Born in the mid 16th century as Filippo Bruno, he was burned at the stake in 1600 for spreading the theory of heliocentrism. The powerful elite of the day along with 97 percent of scientists said that the earth was the center of the universe. But Bruno went even further, suggesting that the Sun (Helios) was just another star, and millions of stars in the universe would have planets in orbit. Bruno was influenced by astrological data that the Arab world had saved from perdition dating back to the ancient Greeks.
Born in Italy, Bruno received some of his early education from monks of the Augustinian Order in Naples. Naples is directly west of the volcano Vesuvio and Nola, where Bruno was born is northeast of Vesuvio (Mount Vesuvius). Pompeii is southeast of Monte Vesuvio and was buried 15 centuries before Bruno was born.
At 17, Bruno took the name Giordano when he entered the Dominican Order in Naples, and was an ordained Catholic Priest by the age of 24. He became known for his work with memory and mnemonics. One modern mnemonic we all use is “Pregnant Camels Ordinarily Sit Down Carefully, Perhaps Their Joints Creak” to remember the geologic ages of Precambrian, Cambrian, Ordovician, Silurian, Devonian, Carboniferous, Permian, Triassic, Jurassic, Cretaceous. Bruno was appreciated for his intelligence, but also gained notoriety for his interest in forbidden books, and his willingness to engage in open minded thinking.
By 1579, fleeing the elite of Italia, Bruno reached Geneva Switzerland. However, he wore out his welcome and then fled to France, first Lyon and then Toulouse. Bruno also made his way to Paris, where French Nobles appreciated his wit and he received their endorsement. He traveled to England and attended the court if King Henry III where he explained that his prodigious memory was the result of ordinary knowledge and clever mnemonics, and not from the realm of magic.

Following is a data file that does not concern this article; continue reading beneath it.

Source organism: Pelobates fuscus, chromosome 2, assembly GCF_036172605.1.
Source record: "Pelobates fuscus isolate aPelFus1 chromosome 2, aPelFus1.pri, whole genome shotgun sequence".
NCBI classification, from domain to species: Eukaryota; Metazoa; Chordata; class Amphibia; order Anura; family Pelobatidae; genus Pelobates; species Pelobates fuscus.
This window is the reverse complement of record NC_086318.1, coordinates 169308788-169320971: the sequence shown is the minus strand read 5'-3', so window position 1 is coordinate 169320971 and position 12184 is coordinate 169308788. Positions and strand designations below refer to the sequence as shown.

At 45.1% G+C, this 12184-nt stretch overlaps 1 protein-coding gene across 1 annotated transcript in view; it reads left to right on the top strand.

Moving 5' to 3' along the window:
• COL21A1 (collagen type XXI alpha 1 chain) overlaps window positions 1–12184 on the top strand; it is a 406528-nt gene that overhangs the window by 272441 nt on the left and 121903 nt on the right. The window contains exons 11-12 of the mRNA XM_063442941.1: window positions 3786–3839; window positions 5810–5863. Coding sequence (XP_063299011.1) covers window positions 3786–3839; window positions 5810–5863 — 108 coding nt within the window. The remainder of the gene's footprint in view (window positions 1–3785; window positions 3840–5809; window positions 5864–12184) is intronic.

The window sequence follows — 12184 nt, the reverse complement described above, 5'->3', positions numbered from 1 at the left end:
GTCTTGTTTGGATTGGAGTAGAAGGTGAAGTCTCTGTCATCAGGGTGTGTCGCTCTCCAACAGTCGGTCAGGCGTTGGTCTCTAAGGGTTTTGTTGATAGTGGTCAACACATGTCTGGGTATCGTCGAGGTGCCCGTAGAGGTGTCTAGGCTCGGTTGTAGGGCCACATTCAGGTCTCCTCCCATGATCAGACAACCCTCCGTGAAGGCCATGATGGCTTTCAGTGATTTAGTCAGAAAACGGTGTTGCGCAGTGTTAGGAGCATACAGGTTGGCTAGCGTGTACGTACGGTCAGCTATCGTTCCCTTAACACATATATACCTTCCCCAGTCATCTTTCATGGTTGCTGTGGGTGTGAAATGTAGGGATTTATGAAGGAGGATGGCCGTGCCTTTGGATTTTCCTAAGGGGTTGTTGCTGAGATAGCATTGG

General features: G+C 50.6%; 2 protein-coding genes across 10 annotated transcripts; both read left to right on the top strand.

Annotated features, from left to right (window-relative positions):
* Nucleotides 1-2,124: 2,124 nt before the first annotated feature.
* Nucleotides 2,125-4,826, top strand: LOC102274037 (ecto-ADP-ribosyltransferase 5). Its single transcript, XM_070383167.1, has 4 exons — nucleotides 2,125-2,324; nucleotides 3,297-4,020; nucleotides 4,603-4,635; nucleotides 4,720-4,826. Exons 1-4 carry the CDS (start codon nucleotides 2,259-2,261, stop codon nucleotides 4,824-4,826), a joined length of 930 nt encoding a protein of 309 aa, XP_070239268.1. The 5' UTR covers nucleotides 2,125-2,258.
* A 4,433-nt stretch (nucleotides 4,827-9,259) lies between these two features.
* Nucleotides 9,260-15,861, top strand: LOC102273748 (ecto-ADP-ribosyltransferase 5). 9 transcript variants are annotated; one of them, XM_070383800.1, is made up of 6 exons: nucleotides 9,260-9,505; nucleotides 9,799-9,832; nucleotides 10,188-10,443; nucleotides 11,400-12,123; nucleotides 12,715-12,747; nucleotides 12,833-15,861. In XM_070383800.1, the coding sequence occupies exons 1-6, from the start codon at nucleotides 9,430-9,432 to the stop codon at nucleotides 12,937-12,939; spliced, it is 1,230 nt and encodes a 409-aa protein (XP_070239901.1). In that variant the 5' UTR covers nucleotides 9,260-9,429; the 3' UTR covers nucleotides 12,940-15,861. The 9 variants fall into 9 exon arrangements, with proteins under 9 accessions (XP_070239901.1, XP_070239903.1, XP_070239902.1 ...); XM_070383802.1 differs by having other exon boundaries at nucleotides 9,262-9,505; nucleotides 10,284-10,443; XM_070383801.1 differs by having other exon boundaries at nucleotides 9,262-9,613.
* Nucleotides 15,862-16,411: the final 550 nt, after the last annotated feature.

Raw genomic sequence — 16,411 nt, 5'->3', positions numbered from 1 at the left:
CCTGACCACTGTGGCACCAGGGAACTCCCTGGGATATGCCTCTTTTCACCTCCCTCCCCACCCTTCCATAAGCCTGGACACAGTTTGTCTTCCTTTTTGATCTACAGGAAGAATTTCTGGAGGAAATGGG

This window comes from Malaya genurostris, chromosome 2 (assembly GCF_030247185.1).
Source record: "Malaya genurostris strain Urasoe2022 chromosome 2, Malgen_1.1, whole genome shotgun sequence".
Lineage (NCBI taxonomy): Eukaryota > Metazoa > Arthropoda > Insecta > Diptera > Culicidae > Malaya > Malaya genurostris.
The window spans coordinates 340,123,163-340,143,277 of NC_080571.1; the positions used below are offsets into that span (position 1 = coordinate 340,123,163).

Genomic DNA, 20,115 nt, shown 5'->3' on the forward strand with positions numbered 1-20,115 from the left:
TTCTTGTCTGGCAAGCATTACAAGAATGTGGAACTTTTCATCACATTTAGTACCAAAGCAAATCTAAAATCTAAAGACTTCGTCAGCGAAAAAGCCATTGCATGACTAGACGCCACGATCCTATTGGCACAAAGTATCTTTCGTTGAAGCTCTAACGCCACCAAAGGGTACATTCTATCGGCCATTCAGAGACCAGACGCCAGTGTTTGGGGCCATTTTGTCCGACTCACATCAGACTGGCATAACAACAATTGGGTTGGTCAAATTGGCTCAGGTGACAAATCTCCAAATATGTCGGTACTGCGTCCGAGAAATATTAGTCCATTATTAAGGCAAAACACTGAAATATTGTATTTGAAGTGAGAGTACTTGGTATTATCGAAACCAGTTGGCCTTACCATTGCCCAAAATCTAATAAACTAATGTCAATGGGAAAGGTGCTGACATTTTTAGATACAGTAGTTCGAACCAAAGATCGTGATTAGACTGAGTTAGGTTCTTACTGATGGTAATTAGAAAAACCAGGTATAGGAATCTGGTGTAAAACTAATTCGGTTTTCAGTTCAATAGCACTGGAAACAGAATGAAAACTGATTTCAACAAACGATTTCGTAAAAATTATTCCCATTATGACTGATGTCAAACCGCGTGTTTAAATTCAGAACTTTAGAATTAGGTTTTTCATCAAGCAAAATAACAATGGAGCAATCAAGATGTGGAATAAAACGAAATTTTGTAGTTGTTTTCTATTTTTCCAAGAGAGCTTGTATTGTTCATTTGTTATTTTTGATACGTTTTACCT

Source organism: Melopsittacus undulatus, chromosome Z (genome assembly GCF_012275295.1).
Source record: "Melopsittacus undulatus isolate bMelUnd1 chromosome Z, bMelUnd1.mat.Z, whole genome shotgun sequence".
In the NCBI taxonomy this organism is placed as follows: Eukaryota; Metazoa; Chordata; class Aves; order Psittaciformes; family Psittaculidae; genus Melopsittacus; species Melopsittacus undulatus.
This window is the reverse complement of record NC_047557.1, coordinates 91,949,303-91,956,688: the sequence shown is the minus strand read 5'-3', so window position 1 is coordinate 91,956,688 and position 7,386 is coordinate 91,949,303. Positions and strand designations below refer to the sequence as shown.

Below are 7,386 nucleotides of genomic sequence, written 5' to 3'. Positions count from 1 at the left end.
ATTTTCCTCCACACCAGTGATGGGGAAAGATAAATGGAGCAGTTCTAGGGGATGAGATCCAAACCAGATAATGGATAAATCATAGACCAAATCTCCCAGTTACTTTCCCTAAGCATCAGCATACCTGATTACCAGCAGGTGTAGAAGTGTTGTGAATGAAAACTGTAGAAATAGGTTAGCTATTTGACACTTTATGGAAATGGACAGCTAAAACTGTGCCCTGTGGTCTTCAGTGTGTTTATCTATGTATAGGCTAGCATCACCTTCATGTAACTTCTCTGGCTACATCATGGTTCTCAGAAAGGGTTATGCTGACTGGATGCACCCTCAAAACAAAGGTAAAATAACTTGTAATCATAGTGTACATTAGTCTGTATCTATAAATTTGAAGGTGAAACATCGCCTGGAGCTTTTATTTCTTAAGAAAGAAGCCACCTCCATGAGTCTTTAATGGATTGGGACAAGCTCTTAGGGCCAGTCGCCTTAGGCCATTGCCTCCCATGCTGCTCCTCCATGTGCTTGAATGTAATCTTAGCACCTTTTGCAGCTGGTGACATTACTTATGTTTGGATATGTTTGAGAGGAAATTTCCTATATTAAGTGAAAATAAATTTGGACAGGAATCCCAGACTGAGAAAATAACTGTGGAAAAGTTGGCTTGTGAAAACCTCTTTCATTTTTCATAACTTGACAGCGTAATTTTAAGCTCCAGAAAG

Political norms shifted and Bruno fled to Germany, where he taught Aristotelian subjects, only to flee a changing political climate there to Prague and then Frankfurt. But by 1592, things seemed saner back in Italy, and Bruno reached Venice in 1592. However, within two years he was dragged to Rome and charged with holding opinions contrary to the Pope, the Trinity, claiming the earth was not unique and offering theories counter to Catholic teaching regarding the ultimate fate of the human soul. He was imprisoned for seven years, and it is thought that he was finally burned at the stake on February 17, 1600.
Giordano Bruno lived shortly after Copernicus, who died in 1543, seven years before Bruno was born. He was a contemporary of Galileo and perhaps they even met in 1592 in Venice, where they both taught briefly. Galileo was fifteen years younger, and less brash, but perhaps more brilliant a mathematician. Galileo did not get into trouble with the Roman authorities until 1632, three decades after the demise of Bruno.